OSBOURNE: One thing that my dad has always imparted on me is a good work ethic. He’s worked since he was a teenager, non-stop, and his whole thing is you show up when you’ve gotta show up. My dad is the most prompt man alive. If you say, “Be here at three o’clock,” he’s there to 2:55. He likes to fulfill his obligations, and that’s something that has always been very inspiring to me. A lot of musicians and a lot of that kind of rock ‘n’ roll vibe is to slack off and turn up when you wanna turn up. That’s not my dad. He’s got great work ethic, and that’s something that is very inspiring to me.
What are you really hope that people take away from watching this documentary?
OSBOURNE: That’s a good question. I would like people to see that my dad isn’t just a one-dimensional figure, if they ever thought that he was. There are many aspects to him, and this is a good look at that. Because of the persona that people have seen my father as, it’s always, “What’s wrong with him?” But I think this documentary rephrases it as, “What happened to him?” My dad has had a very fortunate life, but it’s been filled with a lot of turmoil, some of it self-inflicted and some completely out of his hands. This is an interesting look at that.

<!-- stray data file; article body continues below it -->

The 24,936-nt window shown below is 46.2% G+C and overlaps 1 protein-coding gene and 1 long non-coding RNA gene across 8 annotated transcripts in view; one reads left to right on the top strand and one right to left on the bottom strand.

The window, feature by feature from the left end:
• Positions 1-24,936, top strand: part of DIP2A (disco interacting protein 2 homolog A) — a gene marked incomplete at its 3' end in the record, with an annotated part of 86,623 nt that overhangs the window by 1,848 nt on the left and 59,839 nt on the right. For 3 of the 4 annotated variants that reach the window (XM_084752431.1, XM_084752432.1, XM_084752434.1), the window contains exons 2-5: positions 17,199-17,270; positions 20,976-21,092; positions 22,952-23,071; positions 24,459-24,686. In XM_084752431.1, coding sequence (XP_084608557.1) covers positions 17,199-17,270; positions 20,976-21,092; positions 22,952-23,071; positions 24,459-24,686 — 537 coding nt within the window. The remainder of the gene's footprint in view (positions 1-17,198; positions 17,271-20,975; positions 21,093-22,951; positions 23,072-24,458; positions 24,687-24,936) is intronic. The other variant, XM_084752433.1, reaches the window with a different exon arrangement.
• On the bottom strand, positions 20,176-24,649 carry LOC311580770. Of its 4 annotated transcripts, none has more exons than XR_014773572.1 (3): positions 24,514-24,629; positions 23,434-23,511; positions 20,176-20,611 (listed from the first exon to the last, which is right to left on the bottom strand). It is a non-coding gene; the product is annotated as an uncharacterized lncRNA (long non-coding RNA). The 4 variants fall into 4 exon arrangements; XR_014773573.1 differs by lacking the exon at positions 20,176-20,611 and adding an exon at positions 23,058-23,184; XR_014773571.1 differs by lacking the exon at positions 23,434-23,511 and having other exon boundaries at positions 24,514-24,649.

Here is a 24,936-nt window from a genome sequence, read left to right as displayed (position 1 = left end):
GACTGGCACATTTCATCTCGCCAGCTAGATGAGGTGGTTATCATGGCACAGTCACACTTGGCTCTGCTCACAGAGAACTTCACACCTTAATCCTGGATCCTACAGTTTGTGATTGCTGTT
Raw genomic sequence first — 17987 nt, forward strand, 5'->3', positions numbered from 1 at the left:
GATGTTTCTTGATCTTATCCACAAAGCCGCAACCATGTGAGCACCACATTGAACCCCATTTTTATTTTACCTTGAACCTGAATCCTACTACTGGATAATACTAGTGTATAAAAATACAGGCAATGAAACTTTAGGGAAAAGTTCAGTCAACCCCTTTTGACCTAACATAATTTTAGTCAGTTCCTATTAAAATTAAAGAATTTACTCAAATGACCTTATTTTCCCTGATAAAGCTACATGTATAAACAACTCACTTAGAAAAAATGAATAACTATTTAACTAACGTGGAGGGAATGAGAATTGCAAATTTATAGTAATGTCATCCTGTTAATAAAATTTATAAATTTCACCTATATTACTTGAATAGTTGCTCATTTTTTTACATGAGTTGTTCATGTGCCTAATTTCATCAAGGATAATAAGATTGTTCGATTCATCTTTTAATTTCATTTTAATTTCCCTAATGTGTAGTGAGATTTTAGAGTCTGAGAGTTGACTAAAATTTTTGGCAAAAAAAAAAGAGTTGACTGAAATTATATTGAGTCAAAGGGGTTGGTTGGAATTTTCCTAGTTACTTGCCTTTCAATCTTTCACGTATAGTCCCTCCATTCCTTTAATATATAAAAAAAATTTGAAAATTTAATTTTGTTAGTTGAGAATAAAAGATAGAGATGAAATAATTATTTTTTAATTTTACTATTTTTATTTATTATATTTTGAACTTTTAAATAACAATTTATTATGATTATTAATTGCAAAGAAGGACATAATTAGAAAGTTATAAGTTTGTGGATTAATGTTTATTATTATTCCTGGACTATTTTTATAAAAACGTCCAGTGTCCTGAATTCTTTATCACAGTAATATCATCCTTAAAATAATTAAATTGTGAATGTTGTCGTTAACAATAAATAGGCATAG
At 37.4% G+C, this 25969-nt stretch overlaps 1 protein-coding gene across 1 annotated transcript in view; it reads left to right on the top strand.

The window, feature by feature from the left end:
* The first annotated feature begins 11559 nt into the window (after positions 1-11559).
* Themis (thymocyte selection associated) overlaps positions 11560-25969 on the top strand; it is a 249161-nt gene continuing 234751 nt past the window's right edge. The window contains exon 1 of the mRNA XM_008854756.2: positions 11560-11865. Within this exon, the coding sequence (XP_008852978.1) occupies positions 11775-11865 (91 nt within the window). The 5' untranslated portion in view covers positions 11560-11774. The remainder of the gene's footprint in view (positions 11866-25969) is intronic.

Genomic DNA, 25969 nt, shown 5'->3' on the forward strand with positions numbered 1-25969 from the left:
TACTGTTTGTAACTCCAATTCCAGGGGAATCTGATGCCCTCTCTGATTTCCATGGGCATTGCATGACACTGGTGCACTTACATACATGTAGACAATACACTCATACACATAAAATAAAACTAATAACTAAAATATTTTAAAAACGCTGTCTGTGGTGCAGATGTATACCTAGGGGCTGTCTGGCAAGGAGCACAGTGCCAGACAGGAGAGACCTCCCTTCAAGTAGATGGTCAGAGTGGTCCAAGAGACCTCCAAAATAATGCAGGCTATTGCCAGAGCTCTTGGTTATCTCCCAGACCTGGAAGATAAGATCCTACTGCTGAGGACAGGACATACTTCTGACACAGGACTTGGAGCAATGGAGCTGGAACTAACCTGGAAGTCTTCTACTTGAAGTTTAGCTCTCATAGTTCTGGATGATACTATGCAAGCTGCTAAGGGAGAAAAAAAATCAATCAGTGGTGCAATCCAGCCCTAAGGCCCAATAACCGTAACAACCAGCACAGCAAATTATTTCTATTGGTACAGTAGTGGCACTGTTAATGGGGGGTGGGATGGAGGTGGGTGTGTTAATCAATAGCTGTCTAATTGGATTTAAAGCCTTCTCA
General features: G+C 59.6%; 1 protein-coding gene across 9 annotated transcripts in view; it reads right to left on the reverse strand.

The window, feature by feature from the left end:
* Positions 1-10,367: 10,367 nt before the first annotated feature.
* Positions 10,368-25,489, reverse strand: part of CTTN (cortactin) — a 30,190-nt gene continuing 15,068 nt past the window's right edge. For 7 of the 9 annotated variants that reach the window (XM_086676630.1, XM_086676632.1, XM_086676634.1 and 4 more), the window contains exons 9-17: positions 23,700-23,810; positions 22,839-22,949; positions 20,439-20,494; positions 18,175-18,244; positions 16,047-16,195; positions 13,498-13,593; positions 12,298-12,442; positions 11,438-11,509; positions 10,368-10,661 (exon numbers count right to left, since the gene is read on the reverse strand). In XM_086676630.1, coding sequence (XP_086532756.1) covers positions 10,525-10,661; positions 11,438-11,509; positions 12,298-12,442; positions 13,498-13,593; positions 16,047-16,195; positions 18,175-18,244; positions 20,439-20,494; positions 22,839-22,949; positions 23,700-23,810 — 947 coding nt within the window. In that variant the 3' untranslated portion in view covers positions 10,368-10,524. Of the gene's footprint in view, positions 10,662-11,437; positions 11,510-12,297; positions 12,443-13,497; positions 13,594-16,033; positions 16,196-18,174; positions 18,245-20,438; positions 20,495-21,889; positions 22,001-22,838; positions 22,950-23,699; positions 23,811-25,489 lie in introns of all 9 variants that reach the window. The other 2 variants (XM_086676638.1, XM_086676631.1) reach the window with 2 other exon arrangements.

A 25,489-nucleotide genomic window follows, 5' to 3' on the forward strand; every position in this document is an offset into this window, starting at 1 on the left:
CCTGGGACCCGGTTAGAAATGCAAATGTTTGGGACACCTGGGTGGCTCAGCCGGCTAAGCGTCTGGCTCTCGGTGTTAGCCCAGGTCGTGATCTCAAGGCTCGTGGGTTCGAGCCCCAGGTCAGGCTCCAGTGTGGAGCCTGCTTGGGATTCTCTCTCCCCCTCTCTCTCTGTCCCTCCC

Not only do you get a sense of the love within your family, but you really do get a sense of the love that everybody has for your father, as well.
OSBOURNE: Yeah. My dad is in a very unique, small group of entertainers. It’s a very small class of people. When you look at his peers, which he wouldn’t consider his peers ‘cause he just doesn’t think that way, he really is amongst the Paul McCartneys and Mick Jaggers of the world. He would never consider himself to be in that group, but he is, and it’s a dwindling group of entertainers. But yet, there’s a relate-ability to my dad, and I’m not sure everyone can necessarily relate to some of the world’s most famous, known recording artists.
Have you thought about what you want to do with Portals to Hell? Have there been conversations about how to continue doing the show, with everything that’s going on now?